- ask each responsible department to assign a person for the review. Communicate via email or create a form where the responsible author requests the current SOP from QA in the appropriate format for editing. If using Lotus Notes, Documentum and some of the other softwares, all edits and corrections can be done electronically. This is exceptionally advantageous in that if an employee leaves, you will know what was done and pick up where they left off. For all you MICRO-MANAGERS out there, it will also allow you to check on the individuals progress with the SOP.

QA must be diligent in alerting the department as to when a SOP is nearing it's anniversary date for revision. Most companies that I've audited are using an "every-2 years" review cycle. This can lead to trouble if you are seriously understaffed. Consider your resources and set your anniversary review date for the SOPs accordingly. I have found that "every 3 years" is more reasonable unless you have people dedicated to that function alone.

You will note that in the list above, I placed two * in front of "currently under revision". I did that because so many people fail to document when a SOP is under revision and during an audit they are cited for a SOP not being updated. Keep a record of what's currently under revision and when asked about it, you can respond intelligently.

Another area companies tend to forget is the "Does not need revision". In the "history" section of the SOP, have the department manager indicate on the copy routed to them that the SOP is current and does not need revision and maintain a copy of that page. This will validate the "last review date" and provide evidence that somebody did not sit down and falsify (OOPS!) the "last review date" column just because the FDA or a regulatory inspector was in-house.

Yes, your software should be validated - but that's another topic altogether!

Also, when choosing your review period; be it annual, bi-annual or further out, always add a (+ / -) 6 months or something of that nature. This will allow for any unforseen occurrence that might interfere with the review occurring in EXACTLY two years from the effective date and making you non-compliant.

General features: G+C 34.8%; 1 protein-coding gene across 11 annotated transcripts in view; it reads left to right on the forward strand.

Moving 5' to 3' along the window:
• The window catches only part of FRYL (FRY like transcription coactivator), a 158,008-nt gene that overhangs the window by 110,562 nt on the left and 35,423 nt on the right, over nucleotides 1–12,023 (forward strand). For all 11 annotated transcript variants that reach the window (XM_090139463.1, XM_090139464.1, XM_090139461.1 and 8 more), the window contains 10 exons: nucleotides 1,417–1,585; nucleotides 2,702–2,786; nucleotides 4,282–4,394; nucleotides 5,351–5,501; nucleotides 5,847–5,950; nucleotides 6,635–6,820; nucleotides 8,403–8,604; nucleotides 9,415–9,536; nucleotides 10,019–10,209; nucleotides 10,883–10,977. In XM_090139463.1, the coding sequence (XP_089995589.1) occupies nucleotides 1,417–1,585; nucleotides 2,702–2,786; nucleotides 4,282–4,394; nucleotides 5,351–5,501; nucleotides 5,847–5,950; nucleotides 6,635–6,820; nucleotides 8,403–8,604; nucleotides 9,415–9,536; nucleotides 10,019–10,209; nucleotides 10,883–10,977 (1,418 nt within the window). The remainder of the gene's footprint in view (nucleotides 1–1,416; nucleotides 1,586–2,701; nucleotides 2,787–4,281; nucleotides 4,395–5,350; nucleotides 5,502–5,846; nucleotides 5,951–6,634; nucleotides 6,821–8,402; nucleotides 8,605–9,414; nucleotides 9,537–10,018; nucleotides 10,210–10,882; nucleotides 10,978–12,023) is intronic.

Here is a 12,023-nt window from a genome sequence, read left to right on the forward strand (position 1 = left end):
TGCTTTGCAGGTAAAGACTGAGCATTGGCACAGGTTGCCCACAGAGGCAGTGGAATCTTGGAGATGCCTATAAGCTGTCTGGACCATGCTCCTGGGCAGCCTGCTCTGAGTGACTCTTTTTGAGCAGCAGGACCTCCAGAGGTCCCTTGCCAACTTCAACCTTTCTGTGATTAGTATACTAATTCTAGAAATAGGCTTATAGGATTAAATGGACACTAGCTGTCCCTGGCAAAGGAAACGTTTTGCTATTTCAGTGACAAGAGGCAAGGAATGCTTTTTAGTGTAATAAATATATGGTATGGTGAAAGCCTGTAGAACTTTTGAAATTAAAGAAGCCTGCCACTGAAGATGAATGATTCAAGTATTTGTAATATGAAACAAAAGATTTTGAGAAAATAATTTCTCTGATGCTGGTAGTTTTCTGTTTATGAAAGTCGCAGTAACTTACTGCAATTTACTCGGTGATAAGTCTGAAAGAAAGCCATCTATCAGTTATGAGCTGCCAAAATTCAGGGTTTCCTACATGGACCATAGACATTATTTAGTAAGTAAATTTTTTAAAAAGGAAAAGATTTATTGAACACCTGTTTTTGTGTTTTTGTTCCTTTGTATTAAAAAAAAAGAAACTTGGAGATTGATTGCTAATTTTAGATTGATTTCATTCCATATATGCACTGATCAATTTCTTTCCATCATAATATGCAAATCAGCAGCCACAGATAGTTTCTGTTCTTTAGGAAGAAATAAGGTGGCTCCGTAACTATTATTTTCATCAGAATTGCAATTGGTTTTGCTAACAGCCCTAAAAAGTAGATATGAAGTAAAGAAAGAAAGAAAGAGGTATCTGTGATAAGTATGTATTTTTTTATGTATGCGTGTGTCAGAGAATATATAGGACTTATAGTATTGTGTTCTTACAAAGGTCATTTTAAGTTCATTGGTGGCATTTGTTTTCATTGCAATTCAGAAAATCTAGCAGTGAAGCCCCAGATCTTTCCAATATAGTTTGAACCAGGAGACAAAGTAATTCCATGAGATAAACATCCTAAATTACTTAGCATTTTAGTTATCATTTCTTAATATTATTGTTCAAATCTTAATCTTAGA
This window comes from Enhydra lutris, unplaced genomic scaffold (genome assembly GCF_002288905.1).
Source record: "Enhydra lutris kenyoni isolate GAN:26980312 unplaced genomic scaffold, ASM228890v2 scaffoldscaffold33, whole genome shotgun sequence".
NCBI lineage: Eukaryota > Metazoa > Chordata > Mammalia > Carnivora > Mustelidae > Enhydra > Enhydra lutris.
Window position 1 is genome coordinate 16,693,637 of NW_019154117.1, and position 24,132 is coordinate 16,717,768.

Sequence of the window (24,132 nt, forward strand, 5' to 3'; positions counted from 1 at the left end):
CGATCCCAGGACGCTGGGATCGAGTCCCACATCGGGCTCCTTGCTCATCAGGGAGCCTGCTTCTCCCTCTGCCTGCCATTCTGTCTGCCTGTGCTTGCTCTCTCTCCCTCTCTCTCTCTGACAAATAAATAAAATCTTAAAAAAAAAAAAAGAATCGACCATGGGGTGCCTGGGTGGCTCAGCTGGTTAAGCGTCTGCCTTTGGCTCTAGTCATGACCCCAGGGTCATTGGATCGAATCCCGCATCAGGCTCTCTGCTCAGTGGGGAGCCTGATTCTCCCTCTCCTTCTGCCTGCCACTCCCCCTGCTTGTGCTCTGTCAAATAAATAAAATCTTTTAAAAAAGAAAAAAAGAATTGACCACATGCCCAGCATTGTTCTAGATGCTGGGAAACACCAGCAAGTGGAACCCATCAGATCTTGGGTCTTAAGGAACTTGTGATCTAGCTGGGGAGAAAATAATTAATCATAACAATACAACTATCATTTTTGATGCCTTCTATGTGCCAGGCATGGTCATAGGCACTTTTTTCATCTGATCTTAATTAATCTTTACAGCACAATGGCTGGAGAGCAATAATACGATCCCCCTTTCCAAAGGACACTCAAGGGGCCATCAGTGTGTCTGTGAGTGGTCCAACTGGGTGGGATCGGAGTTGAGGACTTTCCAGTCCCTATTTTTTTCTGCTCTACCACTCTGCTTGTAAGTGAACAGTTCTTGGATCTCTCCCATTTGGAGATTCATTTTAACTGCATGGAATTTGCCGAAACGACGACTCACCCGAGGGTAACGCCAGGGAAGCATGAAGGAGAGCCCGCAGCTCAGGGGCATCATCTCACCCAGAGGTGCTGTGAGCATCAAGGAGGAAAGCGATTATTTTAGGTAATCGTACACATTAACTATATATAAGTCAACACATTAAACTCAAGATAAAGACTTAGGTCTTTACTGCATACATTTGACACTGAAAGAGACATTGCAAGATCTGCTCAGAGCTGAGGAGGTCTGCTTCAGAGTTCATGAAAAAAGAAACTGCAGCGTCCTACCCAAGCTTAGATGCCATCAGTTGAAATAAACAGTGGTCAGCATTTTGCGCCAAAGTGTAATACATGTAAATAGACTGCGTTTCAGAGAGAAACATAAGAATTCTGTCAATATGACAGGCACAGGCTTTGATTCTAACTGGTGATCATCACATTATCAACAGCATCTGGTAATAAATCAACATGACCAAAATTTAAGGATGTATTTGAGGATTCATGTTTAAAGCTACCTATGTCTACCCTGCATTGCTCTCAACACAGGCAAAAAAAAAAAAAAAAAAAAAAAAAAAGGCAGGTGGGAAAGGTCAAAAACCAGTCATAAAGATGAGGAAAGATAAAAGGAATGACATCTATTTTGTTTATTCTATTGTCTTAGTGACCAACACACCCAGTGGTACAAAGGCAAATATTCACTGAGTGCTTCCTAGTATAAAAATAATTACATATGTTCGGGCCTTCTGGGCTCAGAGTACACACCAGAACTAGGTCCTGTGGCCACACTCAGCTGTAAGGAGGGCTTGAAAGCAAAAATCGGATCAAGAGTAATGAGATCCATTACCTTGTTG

Do not hesitate to retire SOPs that no longer meet your company's needs. Company's evolve and things changes. IMO, it is better to not have SOPs than to have SOPs and not follow them.

Your "SOPs on SOPs" should describe this process. Department heads should ensure compliance within their respective departments and QA should audit and verify that each department is following written procedures and that they are current.

Well - I've taken you through the SOP process. If you have questions, comments or feedback I would greatly appreciate it. It helps me know if I'm blogging in vain.

Until next time,

Have a QUALITY day!!!


Wednesday, April 15, 2009

Finalizing Standard Operating Procedures (SOPs) - PART 5

Alright. I'm back and we're going to cover the next most important step to getting Standard Operating Procedures up and running at your company or site.

Finalizing SOPs can be hazardous to your health. (lol) You can have a nervous breakdown if you don't start off controlling the situation and continue to control the situation. This is where the "REAL QA" comes out in you. The reason is "different opinions". What you have to do is remember that opinions are like eyes - everybody has one...or two....and only the VALID ones count. You must be willing to give a little to get the process moving through the system. If some one's opinion means the company will be violating a regulation, no matter how they put it, then don't agree to it. If the opinion is do-able and still meets Regulations, give in and give it a chance. If it doesn't work, you can gloat during the revision period. Remember, DIFFERENT DOESN'T MEAN WRONG!

Your biggest problem will occur if you have competitive management styles. In this case, secure a conference room and schedule a meeting with the two managers at the same time and ask them to please come to an agreement on wording so you can get the SOP approved and the company compliant. Always make it tactfully apparent that they are holding up the company's compliance program and you're only trying to keep the company out of trouble with the Regulatory Agencies. Have a solution ready before you sit down with them.

Case Study:
One manager wanted the SOP to read "Clinical Investigator sites will be chosen for an audit as determined by Clinical Operations". The other manager wanted to say "Clinical Investigator sites will be chosen based on clinical operations suggestions due to observed performance". QA can offer a solution by suggesting the sentence reads: "Clinical Investigator sites will be chosen for an audit based on decisions agreed upon by applicable management". Now, this is really a QA Management responsibility. QA should choose which sites to audit and that decision should be based on information retrieved from Clinical Operations dialogue; or something QA read in Monitoring Reports or heard at a meeting - OR....gossip overheard at the water cooler, in the restroom or cafeteria. QA's ears are ALWAYS wide open for tips on non-compliance. When you hear it, research it and jump on it before that molehill becomes a mountain.